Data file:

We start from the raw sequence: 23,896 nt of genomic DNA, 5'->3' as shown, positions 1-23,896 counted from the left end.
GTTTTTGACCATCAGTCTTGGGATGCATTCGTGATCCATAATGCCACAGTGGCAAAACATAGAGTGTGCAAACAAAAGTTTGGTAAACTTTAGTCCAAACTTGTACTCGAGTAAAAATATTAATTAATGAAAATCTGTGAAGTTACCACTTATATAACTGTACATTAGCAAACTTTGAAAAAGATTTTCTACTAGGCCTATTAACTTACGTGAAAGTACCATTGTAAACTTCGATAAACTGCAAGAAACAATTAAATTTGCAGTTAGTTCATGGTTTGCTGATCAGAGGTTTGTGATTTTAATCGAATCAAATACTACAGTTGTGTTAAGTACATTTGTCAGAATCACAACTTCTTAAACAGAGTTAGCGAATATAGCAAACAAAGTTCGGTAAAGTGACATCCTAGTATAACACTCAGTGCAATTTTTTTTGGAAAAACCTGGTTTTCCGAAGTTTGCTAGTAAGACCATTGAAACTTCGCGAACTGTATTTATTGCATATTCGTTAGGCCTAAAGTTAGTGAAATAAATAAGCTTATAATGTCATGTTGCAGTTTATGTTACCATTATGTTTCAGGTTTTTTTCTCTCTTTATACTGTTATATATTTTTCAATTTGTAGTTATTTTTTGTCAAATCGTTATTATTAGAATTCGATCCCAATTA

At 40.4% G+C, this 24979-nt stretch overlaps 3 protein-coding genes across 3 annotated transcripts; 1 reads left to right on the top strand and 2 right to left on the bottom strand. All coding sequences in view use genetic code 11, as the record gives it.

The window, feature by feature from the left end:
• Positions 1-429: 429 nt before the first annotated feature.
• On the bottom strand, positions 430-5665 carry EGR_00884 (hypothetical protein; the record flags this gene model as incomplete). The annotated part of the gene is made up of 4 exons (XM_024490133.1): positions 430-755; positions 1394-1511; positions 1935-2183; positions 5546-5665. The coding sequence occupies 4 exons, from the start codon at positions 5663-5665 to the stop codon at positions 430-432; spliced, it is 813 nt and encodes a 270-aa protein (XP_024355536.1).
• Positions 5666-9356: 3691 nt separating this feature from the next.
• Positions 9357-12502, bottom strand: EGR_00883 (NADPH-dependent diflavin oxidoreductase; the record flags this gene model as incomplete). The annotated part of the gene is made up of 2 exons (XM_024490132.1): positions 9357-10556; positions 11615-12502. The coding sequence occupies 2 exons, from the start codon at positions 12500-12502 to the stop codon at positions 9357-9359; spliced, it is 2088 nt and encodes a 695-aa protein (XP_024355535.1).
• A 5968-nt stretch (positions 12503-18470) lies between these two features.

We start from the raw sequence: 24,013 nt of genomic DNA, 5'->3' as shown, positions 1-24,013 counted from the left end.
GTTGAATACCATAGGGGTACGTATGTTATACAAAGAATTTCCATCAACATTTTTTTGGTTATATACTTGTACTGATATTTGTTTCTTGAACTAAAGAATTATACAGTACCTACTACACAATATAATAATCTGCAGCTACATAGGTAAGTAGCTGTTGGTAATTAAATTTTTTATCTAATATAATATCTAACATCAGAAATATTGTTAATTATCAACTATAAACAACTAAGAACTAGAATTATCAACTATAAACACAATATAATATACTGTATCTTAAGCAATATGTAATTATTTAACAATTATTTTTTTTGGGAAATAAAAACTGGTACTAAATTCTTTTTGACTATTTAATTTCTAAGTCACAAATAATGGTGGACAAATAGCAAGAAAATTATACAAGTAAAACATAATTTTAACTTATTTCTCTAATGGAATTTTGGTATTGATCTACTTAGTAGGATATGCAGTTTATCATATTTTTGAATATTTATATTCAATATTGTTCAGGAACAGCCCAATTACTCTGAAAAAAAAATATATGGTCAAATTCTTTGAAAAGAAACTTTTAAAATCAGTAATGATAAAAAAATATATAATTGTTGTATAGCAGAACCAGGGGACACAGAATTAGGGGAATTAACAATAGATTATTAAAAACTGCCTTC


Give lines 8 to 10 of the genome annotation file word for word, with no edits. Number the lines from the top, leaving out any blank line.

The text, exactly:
• Positions 9357-12502, bottom strand: EGR_00883 (NADPH-dependent diflavin oxidoreductase; the record flags this gene model as incomplete). The annotated part of the gene is made up of 2 exons (XM_024490132.1): positions 9357-10556; positions 11615-12502. The coding sequence occupies 2 exons, from the start codon at positions 12500-12502 to the stop codon at positions 9357-9359; spliced, it is 2088 nt and encodes a 695-aa protein (XP_024355535.1).
• A 5968-nt stretch (positions 12503-18470) lies between these two features.

We start from the raw sequence: 24,013 nt of genomic DNA, 5'->3' as shown, positions 1-24,013 counted from the left end.